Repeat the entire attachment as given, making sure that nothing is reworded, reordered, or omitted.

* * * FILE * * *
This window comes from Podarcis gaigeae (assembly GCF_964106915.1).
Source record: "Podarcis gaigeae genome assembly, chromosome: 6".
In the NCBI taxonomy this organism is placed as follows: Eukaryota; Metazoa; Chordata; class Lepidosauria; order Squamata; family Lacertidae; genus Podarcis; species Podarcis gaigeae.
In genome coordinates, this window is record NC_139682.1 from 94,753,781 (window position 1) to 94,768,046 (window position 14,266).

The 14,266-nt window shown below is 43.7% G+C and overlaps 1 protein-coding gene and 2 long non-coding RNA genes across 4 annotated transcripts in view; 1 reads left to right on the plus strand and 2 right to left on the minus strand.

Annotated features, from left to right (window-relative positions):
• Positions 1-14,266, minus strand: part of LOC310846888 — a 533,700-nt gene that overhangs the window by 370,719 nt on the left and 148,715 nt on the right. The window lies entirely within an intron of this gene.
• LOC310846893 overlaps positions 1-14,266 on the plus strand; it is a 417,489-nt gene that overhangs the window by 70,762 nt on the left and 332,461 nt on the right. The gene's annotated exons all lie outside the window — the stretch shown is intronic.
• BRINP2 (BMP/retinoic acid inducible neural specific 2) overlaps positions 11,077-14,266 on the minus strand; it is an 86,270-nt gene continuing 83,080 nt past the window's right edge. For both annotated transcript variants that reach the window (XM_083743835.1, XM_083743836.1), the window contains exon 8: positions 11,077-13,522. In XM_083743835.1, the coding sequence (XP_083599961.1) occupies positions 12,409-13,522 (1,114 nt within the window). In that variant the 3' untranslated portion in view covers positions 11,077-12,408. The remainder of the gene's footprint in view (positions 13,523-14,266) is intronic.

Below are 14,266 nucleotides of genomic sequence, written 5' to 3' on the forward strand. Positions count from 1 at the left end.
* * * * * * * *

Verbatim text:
This window comes from Podarcis gaigeae (assembly GCF_964106915.1).
Source record: "Podarcis gaigeae genome assembly, chromosome: 6".
In the NCBI taxonomy this organism is placed as follows: Eukaryota; Metazoa; Chordata; class Lepidosauria; order Squamata; family Lacertidae; genus Podarcis; species Podarcis gaigeae.
In genome coordinates, this window is record NC_139682.1 from 94,753,781 (window position 1) to 94,768,046 (window position 14,266).

The 14,266-nt window shown below is 43.7% G+C and overlaps 1 protein-coding gene and 2 long non-coding RNA genes across 4 annotated transcripts in view; 1 reads left to right on the plus strand and 2 right to left on the minus strand.

Annotated features, from left to right (window-relative positions):
• Positions 1-14,266, minus strand: part of LOC310846888 — a 533,700-nt gene that overhangs the window by 370,719 nt on the left and 148,715 nt on the right. The window lies entirely within an intron of this gene.
• LOC310846893 overlaps positions 1-14,266 on the plus strand; it is a 417,489-nt gene that overhangs the window by 70,762 nt on the left and 332,461 nt on the right. The gene's annotated exons all lie outside the window — the stretch shown is intronic.
• BRINP2 (BMP/retinoic acid inducible neural specific 2) overlaps positions 11,077-14,266 on the minus strand; it is an 86,270-nt gene continuing 83,080 nt past the window's right edge. For both annotated transcript variants that reach the window (XM_083743835.1, XM_083743836.1), the window contains exon 8: positions 11,077-13,522. In XM_083743835.1, the coding sequence (XP_083599961.1) occupies positions 12,409-13,522 (1,114 nt within the window). In that variant the 3' untranslated portion in view covers positions 11,077-12,408. The remainder of the gene's footprint in view (positions 13,523-14,266) is intronic.

Below are 14,266 nucleotides of genomic sequence, written 5' to 3' on the forward strand. Positions count from 1 at the left end.